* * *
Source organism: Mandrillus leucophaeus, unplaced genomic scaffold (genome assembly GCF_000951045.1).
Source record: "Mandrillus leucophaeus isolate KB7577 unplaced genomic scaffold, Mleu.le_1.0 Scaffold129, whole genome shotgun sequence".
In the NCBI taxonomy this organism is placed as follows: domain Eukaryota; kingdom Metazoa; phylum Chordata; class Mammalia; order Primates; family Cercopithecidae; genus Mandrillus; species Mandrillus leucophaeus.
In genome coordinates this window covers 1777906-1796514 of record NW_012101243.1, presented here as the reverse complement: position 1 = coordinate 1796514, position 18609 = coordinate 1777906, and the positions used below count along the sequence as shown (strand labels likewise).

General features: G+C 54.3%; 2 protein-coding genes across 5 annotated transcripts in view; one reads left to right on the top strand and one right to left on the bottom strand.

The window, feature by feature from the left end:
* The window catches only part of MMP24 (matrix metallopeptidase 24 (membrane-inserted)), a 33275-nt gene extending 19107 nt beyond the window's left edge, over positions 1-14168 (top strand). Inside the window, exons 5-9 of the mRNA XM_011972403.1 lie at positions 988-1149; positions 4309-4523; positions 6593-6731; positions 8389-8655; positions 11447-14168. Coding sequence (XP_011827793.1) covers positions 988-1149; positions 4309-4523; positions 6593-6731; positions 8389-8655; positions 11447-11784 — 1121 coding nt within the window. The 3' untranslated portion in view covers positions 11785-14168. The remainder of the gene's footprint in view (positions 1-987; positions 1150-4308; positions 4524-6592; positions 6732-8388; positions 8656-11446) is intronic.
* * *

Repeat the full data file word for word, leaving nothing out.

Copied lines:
Source organism: Mandrillus leucophaeus, unplaced genomic scaffold (genome assembly GCF_000951045.1).
Source record: "Mandrillus leucophaeus isolate KB7577 unplaced genomic scaffold, Mleu.le_1.0 Scaffold129, whole genome shotgun sequence".
In the NCBI taxonomy this organism is placed as follows: domain Eukaryota; kingdom Metazoa; phylum Chordata; class Mammalia; order Primates; family Cercopithecidae; genus Mandrillus; species Mandrillus leucophaeus.
In genome coordinates this window covers 1777906-1796514 of record NW_012101243.1, presented here as the reverse complement: position 1 = coordinate 1796514, position 18609 = coordinate 1777906, and the positions used below count along the sequence as shown (strand labels likewise).

General features: G+C 54.3%; 2 protein-coding genes across 5 annotated transcripts in view; one reads left to right on the top strand and one right to left on the bottom strand.

The window, feature by feature from the left end:
* The window catches only part of MMP24 (matrix metallopeptidase 24 (membrane-inserted)), a 33275-nt gene extending 19107 nt beyond the window's left edge, over positions 1-14168 (top strand). Inside the window, exons 5-9 of the mRNA XM_011972403.1 lie at positions 988-1149; positions 4309-4523; positions 6593-6731; positions 8389-8655; positions 11447-14168. Coding sequence (XP_011827793.1) covers positions 988-1149; positions 4309-4523; positions 6593-6731; positions 8389-8655; positions 11447-11784 — 1121 coding nt within the window. The 3' untranslated portion in view covers positions 11785-14168. The remainder of the gene's footprint in view (positions 1-987; positions 1150-4308; positions 4524-6592; positions 6732-8388; positions 8656-11446) is intronic.